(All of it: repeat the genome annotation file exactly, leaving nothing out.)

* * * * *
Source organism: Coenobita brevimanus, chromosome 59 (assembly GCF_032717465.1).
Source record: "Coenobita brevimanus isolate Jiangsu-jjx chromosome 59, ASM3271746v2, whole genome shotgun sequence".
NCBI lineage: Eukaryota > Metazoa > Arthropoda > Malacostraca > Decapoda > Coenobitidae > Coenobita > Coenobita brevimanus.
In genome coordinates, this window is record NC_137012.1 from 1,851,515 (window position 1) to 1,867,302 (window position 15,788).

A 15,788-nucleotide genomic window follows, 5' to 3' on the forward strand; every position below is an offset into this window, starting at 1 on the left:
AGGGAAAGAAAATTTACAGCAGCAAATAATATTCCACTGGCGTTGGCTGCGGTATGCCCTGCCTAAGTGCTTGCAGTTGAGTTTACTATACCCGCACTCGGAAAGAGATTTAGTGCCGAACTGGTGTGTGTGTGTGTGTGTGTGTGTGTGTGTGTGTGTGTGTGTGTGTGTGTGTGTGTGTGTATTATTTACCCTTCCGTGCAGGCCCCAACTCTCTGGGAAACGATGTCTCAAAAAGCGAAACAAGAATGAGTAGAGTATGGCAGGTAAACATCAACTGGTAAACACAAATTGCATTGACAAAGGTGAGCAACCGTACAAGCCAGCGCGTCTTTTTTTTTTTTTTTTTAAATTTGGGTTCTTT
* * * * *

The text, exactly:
Source organism: Coenobita brevimanus, chromosome 59 (assembly GCF_032717465.1).
Source record: "Coenobita brevimanus isolate Jiangsu-jjx chromosome 59, ASM3271746v2, whole genome shotgun sequence".
NCBI lineage: Eukaryota > Metazoa > Arthropoda > Malacostraca > Decapoda > Coenobitidae > Coenobita > Coenobita brevimanus.
In genome coordinates, this window is record NC_137012.1 from 1,851,515 (window position 1) to 1,867,302 (window position 15,788).

A 15,788-nucleotide genomic window follows, 5' to 3' on the forward strand; every position below is an offset into this window, starting at 1 on the left:
AGGGAAAGAAAATTTACAGCAGCAAATAATATTCCACTGGCGTTGGCTGCGGTATGCCCTGCCTAAGTGCTTGCAGTTGAGTTTACTATACCCGCACTCGGAAAGAGATTTAGTGCCGAACTGGTGTGTGTGTGTGTGTGTGTGTGTGTGTGTGTGTGTGTGTGTGTGTGTGTGTGTGTGTGTATTATTTACCCTTCCGTGCAGGCCCCAACTCTCTGGGAAACGATGTCTCAAAAAGCGAAACAAGAATGAGTAGAGTATGGCAGGTAAACATCAACTGGTAAACACAAATTGCATTGACAAAGGTGAGCAACCGTACAAGCCAGCGCGTCTTTTTTTTTTTTTTTTTAAATTTGGGTTCTTT